22. 22. 22 1998 Industrial Automation Systems, LLC Guido Pydde, All Rights Reserved Introduction to Programmable Logic Controllers Troubleshooting & Maintenance PLC & Program Troubleshooting Almost every PLC is equipped with indication LEDs for several different functions such as PLC Power, CPU Status and Run or Program Mode indication. These indicators provide a simple way of determining the basic operational status of a PLC. When confronting PLC problems, check these indication lights first. As a reminder, make sure that the PLC is in the Run Mode if program execution is to be performed by the CPU. There are several different ways to troubleshoot a PLC program, but the easiest way is to link up to the PLC with a computer and actually monitor the program while the program is running. If this method is not an option, then at the very least, you should have an accurate copy of the associated electrical drawings and either a thorough understanding of the programmed sequence as it should occur or a copy of the program or the sequence of operation. The sequence of operation is merely a document that identifies all associated available program signals (I/O List) and describes in sequenced detail how the created program should operate based on these signals. Once again, the first method that was described is definitely the easiest and usually least time consuming. However, you still need to understand basic PLC programming logic as well as be familiar with the hardware and programming software to efficiently find and correct problems. One other thing to remember. Typically, on a tried and true program application that has been operating for quite some time, the program is not the cause of the problem. It is usually an input, output (physical piece of hardware), module or CPU that is at fault. You are usually only monitoring the program to help find the faulty device. Do not alter a program unless you absolutely know what your doing, otherwise unpredictable program sequence actions could occur when you least expect them. This in turn could cause personnel injury and sometimes even death or damage to equipment and property. Electrical Troubleshooting When troubleshooting physical devices, be sure to have a copy of the applicable electrical drawings. Study the drawings carefully to determine the correct connection methods, current type (alternating or direct) and voltage potential for taking voltage readings. When troubleshooting input and output devices, it is best to take a voltage reading right at the associated module. Remember that an input device is providing a signal to the PLC and an output device is receiving a signal from the PLC. If an input device is sending a signal (of the correct type) to the PLC, but the signal is not recognized in PLC monitor mode, then the PLC input circuit is defective. If the PLC is sending an output signal, but the output device is not functioning, the output device is defective or not connected properly. Refer to the illustrations on the next page for appropriate voltage reading connections.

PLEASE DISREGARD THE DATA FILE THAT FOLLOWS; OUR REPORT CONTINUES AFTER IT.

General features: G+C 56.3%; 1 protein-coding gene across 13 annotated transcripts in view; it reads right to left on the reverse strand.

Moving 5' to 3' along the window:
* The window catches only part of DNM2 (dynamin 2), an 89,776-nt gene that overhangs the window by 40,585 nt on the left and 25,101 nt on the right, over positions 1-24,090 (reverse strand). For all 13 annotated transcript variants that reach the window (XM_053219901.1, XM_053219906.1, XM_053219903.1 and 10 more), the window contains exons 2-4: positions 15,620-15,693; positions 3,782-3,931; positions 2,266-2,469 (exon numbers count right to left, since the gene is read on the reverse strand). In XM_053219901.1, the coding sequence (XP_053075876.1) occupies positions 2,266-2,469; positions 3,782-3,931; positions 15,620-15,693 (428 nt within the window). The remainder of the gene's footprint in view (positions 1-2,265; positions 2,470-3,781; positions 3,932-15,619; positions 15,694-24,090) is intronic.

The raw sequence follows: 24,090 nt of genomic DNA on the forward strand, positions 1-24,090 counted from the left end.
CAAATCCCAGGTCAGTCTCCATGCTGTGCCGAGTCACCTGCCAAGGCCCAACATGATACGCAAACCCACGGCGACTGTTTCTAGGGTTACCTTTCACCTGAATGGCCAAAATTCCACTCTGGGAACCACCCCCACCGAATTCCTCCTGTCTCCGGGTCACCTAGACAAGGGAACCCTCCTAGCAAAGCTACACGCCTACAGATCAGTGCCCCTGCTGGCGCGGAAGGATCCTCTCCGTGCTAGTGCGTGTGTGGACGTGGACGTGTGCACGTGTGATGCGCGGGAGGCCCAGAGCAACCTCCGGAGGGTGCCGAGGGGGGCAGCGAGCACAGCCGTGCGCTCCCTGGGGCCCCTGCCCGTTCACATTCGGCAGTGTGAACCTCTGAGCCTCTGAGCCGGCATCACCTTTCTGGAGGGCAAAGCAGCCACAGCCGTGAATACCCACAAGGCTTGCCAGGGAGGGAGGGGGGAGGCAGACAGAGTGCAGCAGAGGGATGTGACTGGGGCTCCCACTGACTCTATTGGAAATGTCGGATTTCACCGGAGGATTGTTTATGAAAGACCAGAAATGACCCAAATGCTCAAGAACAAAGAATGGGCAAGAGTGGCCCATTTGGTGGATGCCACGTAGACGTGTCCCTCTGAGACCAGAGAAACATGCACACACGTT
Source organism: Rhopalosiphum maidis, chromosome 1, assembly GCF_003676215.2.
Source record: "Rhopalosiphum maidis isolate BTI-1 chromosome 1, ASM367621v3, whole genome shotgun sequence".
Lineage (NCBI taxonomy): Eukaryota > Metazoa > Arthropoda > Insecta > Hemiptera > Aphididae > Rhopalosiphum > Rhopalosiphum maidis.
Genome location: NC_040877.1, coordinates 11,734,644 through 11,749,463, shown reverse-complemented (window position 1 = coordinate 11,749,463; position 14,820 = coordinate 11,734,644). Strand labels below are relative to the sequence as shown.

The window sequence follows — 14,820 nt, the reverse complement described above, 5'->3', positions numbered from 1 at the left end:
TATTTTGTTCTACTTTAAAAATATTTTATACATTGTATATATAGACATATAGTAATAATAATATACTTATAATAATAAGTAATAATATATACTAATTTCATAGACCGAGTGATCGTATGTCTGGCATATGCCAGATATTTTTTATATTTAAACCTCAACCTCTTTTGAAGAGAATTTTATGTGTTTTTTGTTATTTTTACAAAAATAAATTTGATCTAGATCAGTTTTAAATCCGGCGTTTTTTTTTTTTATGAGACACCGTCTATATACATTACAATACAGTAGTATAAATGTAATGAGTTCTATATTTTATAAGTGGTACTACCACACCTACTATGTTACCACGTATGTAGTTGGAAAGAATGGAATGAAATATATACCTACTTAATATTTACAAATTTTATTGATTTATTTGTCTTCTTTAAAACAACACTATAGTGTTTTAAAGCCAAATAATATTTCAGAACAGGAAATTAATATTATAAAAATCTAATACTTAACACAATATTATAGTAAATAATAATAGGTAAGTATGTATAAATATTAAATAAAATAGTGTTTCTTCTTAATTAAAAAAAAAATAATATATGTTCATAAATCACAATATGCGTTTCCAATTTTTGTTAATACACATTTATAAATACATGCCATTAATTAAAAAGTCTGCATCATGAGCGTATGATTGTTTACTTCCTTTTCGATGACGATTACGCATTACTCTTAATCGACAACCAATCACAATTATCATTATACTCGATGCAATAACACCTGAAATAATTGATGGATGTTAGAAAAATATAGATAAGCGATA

23. 23. 23 1998 Industrial Automation Systems, LLC Guido Pydde, All Rights Reserved Introduction to Programmable Logic Controllers Voltmeter probe points for input and output signals. Maintenance Due to the physical electronic design and construction of most PLCs, they require some maintenance. Different PLCs have different maintenance requirements. The majority of PLCs are located in electrical enclosures. Many of these enclosures require some level of cooling. Enclosures equipped with cooling fans usually have some type of fan filter elements that require cleaning or replacement at regular intervals.
  24. 24. 24 1998 Industrial Automation Systems, LLC Guido Pydde, All Rights Reserved Introduction to Programmable Logic Controllers The following list addresses some common issues relevant to programmable controllers. Excessive Heat excessive heat should be avoided. PLCs operate best when kept within specific temperature ranges. Too much heat will damage or destroy a PLC. Dirt & Metal Chips entry of dirt or metal chips into the PLC chassis can damage or destroy a PLC as well as devices that may be attached to the PLC. Wet Environments a PLC should be installed in an appropriate electrical enclosure if it is going to be used in this type of environment. Faulty Wiring & Devices the devices and wiring that are connected to a PLC should be inspected at regular intervals. Unsuspecting short circuits can not only damage an input or output device, but will probably damage the PLC also. Battery Replacement some PLCs still utilize only a battery for program memory backup. This battery must be replaced at regular intervals to prevent loss of program. Closing Statements I hope you have benefited from this class. At this time, you should have a pretty good understanding of programmable logic controllers. Remember that this was only an introductory class. However, it should make you feel more comfortable when dealing with programmable logic controllers in debug and maintenance situations. For individuals who would like to further advance their understanding of programmable logic controllers and programming knowledge, Industrial Automation Systems offers an intermediate class. This class reviews and teaches more advanced programming techniques in more of a hands-on workshop environment.